Psychosocial stress and prostate cancer: A theoretical model

Gary L. Ellison, Ann L. Coker, James R. Hebert, Maureen Sanderson, Charmaine D. Royal, Sally P. Weinrich

Research output: Contribution to journalArticlepeer-review

29 Scopus citations


African-American men are more likely to develop and die from prostate cancer than are European-American men; yet, factors responsible for the racial disparity in incidence and mortality have not been elucidated. Socioeconomic disadvantage is more prevalent among African-American than among European-American men. Socioeconomic disadvantage can lead to psychosocial stress and may be linked to negative lifestyle behaviors. Regardless of socioeconomic position, African-American men routinely experience racism-induced stress. We propose a theoretical framework for an association between psychosocial stress and prostate cancer. Within the context of history and culture, we further propose that psychosocial stress may partially explain the variable incidence of prostate cancer between these diverse groups. Psychosocial stress may negatively impact the immune system leaving the individual susceptible to malignancies. Behavioral responses to psychosocial stress are amenable to change. If psychosocial stress is found to negatively impact prostate cancer risk, interventions may be designed to modify reactions to environmental demands.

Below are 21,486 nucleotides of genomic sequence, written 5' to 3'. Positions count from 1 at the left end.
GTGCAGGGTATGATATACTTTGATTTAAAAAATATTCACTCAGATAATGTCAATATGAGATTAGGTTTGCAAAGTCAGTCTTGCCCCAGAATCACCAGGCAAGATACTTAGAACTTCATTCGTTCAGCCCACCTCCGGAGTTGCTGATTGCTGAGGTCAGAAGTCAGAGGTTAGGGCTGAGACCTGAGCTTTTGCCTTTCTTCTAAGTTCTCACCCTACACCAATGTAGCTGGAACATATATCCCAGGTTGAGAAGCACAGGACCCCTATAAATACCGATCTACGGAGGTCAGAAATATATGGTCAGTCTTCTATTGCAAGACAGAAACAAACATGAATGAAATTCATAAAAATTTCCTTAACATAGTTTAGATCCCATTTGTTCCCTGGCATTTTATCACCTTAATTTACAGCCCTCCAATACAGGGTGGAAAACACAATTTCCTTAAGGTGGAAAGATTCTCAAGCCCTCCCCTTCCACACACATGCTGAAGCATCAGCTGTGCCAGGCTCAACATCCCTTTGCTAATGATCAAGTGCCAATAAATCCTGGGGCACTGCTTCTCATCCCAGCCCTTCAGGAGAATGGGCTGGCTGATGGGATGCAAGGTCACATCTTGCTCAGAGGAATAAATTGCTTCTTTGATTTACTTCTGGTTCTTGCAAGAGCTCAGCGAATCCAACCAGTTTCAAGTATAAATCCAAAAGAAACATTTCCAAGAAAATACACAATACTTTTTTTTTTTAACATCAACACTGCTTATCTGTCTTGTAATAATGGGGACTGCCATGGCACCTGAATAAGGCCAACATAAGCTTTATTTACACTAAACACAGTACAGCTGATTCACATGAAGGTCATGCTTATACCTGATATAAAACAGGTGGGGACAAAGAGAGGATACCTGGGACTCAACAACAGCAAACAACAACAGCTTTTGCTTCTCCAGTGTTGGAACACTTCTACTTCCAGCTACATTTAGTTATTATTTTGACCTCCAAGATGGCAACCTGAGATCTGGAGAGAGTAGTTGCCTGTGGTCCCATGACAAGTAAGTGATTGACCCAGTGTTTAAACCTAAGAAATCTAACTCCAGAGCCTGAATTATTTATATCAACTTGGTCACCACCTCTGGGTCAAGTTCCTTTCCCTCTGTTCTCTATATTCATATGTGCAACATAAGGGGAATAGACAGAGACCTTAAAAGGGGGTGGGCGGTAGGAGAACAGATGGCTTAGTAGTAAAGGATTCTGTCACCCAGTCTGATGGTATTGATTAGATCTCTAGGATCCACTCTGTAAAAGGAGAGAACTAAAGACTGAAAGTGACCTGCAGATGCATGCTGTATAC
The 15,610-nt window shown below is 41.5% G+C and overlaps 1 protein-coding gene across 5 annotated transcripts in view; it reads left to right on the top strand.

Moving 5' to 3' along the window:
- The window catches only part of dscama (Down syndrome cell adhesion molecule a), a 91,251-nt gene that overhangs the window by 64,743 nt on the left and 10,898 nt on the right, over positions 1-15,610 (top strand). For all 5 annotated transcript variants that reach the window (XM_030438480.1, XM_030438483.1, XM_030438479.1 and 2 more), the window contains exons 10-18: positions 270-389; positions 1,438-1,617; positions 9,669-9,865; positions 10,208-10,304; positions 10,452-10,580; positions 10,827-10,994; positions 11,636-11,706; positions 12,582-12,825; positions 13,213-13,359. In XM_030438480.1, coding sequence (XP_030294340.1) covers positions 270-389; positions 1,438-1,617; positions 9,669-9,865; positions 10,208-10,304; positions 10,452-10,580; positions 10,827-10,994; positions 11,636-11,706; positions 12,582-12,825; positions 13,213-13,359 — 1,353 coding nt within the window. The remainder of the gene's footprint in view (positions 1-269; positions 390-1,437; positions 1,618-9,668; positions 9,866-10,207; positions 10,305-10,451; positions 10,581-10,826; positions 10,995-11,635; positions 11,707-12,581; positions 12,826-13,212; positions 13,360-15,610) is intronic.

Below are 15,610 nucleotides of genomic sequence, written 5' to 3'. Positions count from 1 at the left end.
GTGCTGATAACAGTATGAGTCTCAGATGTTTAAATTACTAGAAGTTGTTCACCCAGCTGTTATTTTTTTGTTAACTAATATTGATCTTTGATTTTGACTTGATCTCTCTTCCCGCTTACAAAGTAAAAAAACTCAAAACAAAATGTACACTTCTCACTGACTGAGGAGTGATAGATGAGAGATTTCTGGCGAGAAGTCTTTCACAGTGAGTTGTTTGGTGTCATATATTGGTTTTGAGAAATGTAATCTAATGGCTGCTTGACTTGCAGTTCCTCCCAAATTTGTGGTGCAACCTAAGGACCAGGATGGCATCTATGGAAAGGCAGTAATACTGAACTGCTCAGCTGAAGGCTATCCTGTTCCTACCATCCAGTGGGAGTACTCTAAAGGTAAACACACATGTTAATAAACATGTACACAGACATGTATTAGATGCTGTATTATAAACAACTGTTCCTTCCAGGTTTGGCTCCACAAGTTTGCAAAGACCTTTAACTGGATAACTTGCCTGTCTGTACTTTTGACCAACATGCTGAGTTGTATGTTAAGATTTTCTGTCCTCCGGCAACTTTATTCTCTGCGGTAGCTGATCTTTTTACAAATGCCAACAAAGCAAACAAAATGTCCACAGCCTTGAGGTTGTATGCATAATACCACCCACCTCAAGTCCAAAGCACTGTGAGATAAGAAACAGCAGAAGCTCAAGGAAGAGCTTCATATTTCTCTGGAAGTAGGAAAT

Original languageEnglish
Pages (from-to)484-495
Number of pages12
JournalEthnicity and Disease
Issue number3
StatePublished - Sep 2001


  • African American
  • Prostatic Neoplasms
  • Psychological Stress
  • Race

ASJC Scopus subject areas

  • Epidemiology


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